Former Democratic Party chairman Albert Ho Chun-yan urged warring pan-democrats to be “more pragmatic” amid debates on universal suffrage in 2017, insisting the bottom line was that any proposal must conform to international requirements.
The pan-democratic camp remains split over whether registered voters must be given the right to nominate candidates for the chief executive race in 2017.
“Some places allow public nomination, which is a good thing, and I hope Hong Kong will have it, too,” Ho said, but stressed this was not the only path to democracy.
Ho, who ran for chief executive in 2012, said the party’s bottom line on reform was that the proposal must “in essence” fulfil international requirements for universal suffrage.
“This is the final battle: we would definitely not accept any proposal that involves a mechanism to screen out candidates. This is non-negotiable,” he said.
The Democratic Party in 2010 came under attack for supporting the government’s reform package for the 2012 elections – and old accusations of being too moderate have been bandied against them once more by radical democrats.
Ho rejected such claims, explaining that a proposal on reform had to be judged by its outcome, or whether it succeeded in enabling people of various political colours to compete fairly.
“Politicians should have a sense of responsibility but must not simply claim the moral high ground. You might need to take the high ground sometimes, but in the long term … you have to take social responsibility into account and what it means to society to actually achieve reform,” he said.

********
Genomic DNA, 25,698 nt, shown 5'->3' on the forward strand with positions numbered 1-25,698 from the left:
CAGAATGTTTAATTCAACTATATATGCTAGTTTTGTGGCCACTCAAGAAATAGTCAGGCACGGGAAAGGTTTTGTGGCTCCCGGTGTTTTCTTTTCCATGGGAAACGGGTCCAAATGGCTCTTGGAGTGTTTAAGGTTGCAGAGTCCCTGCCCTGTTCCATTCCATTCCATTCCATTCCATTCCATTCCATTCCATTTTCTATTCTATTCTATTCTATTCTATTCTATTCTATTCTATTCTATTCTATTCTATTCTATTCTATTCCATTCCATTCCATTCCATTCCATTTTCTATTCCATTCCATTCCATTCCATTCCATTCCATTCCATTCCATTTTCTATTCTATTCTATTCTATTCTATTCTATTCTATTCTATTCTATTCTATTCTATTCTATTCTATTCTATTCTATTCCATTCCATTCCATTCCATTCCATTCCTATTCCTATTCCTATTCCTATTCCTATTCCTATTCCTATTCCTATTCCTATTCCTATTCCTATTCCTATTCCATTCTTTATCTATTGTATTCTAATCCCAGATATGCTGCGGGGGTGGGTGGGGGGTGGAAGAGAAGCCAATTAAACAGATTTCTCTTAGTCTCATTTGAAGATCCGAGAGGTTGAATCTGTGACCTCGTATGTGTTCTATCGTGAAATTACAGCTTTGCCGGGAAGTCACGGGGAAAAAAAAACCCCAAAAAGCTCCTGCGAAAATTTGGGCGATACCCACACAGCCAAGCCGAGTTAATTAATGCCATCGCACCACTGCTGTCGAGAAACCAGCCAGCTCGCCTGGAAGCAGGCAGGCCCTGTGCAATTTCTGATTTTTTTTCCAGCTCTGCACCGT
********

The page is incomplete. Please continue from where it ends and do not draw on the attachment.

“Sometimes if a chance is missed, it will be gone forever.”
Ho also swatted criticism that the party was only using a populist stance to get its candidates in the chief executive race.
“As long as we have an election without screening, it is never too late for people to establish new parties to run in the race,” he said. “It is not only for the pan-democrats.”
Ho said it was very unlikely for the party to again find itself the only pan-democratic faction that supported a government proposal on reform.
This time round, he said it would be voting according to the result of the Occupy Central “referendum” in June in which Hongkongers would get to choose their preferred proposal.
“If society as a whole endorses the [government’s] proposal, then not only us but other pan-democrats would vote for it, too,” he said.
However, if the proposal fails to secure Hongkongers’ endorsement, Ho said the party would have no choice but to veto it – even if it did meet international standards of universal suffrage.
“It would be a pity [in that case] for the public to reject it, but we couldn’t violate the will of the people,” Ho said.
He added that the Democratic Party was determined to support the civil disobedience action if the government failed to offer a proposal that Hongkongers were satisfied with. “This is the deal-breaker,” he said.